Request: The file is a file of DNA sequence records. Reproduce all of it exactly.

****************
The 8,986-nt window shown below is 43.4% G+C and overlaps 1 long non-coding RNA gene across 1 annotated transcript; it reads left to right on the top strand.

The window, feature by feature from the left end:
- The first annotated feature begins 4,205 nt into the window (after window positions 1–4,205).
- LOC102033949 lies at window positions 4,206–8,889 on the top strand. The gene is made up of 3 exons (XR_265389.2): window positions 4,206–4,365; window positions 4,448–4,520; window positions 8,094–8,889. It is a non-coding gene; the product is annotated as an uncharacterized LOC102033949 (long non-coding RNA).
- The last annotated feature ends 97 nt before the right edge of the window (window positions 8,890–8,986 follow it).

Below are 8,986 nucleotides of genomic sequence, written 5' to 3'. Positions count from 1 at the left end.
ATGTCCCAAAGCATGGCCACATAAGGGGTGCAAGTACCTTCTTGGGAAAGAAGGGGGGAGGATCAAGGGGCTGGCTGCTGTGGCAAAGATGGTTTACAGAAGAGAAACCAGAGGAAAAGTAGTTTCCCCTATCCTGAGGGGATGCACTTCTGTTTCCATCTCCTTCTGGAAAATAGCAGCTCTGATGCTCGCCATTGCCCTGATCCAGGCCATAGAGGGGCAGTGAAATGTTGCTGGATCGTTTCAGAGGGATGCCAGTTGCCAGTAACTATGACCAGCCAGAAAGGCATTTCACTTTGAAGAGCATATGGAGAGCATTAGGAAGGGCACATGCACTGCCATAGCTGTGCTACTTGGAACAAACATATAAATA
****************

The 8,986-nt window shown below is 43.4% G+C and overlaps 1 long non-coding RNA gene across 1 annotated transcript; it reads left to right on the top strand.

The window, feature by feature from the left end:
- The first annotated feature begins 4,205 nt into the window (after window positions 1–4,205).
- LOC102033949 lies at window positions 4,206–8,889 on the top strand. The gene is made up of 3 exons (XR_265389.2): window positions 4,206–4,365; window positions 4,448–4,520; window positions 8,094–8,889. It is a non-coding gene; the product is annotated as an uncharacterized LOC102033949 (long non-coding RNA).
- The last annotated feature ends 97 nt before the right edge of the window (window positions 8,890–8,986 follow it).

Below are 8,986 nucleotides of genomic sequence, written 5' to 3'. Positions count from 1 at the left end.
ATGTCCCAAAGCATGGCCACATAAGGGGTGCAAGTACCTTCTTGGGAAAGAAGGGGGGAGGATCAAGGGGCTGGCTGCTGTGGCAAAGATGGTTTACAGAAGAGAAACCAGAGGAAAAGTAGTTTCCCCTATCCTGAGGGGATGCACTTCTGTTTCCATCTCCTTCTGGAAAATAGCAGCTCTGATGCTCGCCATTGCCCTGATCCAGGCCATAGAGGGGCAGTGAAATGTTGCTGGATCGTTTCAGAGGGATGCCAGTTGCCAGTAACTATGACCAGCCAGAAAGGCATTTCACTTTGAAGAGCATATGGAGAGCATTAGGAAGGGCACATGCACTGCCATAGCTGTGCTACTTGGAACAAACATATAAATA